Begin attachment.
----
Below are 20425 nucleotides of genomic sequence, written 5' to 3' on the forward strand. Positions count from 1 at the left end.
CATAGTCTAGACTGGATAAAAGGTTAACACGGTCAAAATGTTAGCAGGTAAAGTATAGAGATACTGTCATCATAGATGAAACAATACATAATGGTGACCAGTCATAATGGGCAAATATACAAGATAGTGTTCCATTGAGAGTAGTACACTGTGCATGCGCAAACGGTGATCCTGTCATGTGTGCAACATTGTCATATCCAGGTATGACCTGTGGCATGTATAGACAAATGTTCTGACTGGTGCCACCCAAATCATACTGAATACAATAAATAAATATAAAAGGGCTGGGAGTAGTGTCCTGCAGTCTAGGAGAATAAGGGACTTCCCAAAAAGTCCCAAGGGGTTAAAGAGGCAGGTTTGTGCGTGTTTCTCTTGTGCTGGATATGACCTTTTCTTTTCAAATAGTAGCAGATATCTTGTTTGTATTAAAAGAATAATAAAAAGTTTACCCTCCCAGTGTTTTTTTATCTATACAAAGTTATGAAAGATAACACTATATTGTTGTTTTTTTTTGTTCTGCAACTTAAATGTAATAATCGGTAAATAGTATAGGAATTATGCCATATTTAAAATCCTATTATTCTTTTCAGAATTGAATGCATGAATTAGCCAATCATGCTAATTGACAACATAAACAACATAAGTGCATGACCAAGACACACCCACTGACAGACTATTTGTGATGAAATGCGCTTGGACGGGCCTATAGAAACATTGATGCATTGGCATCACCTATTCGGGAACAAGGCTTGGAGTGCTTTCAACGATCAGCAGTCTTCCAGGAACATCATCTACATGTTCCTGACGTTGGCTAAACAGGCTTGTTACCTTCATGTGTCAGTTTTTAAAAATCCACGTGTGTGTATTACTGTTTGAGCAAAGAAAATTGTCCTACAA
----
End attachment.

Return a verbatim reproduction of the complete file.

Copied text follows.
Below are 20425 nucleotides of genomic sequence, written 5' to 3' on the forward strand. Positions count from 1 at the left end.
CATAGTCTAGACTGGATAAAAGGTTAACACGGTCAAAATGTTAGCAGGTAAAGTATAGAGATACTGTCATCATAGATGAAACAATACATAATGGTGACCAGTCATAATGGGCAAATATACAAGATAGTGTTCCATTGAGAGTAGTACACTGTGCATGCGCAAACGGTGATCCTGTCATGTGTGCAACATTGTCATATCCAGGTATGACCTGTGGCATGTATAGACAAATGTTCTGACTGGTGCCACCCAAATCATACTGAATACAATAAATAAATATAAAAGGGCTGGGAGTAGTGTCCTGCAGTCTAGGAGAATAAGGGACTTCCCAAAAAGTCCCAAGGGGTTAAAGAGGCAGGTTTGTGCGTGTTTCTCTTGTGCTGGATATGACCTTTTCTTTTCAAATAGTAGCAGATATCTTGTTTGTATTAAAAGAATAATAAAAAGTTTACCCTCCCAGTGTTTTTTTATCTATACAAAGTTATGAAAGATAACACTATATTGTTGTTTTTTTTTGTTCTGCAACTTAAATGTAATAATCGGTAAATAGTATAGGAATTATGCCATATTTAAAATCCTATTATTCTTTTCAGAATTGAATGCATGAATTAGCCAATCATGCTAATTGACAACATAAACAACATAAGTGCATGACCAAGACACACCCACTGACAGACTATTTGTGATGAAATGCGCTTGGACGGGCCTATAGAAACATTGATGCATTGGCATCACCTATTCGGGAACAAGGCTTGGAGTGCTTTCAACGATCAGCAGTCTTCCAGGAACATCATCTACATGTTCCTGACGTTGGCTAAACAGGCTTGTTACCTTCATGTGTCAGTTTTTAAAAATCCACGTGTGTGTATTACTGTTTGAGCAAAGAAAATTGTCCTACAA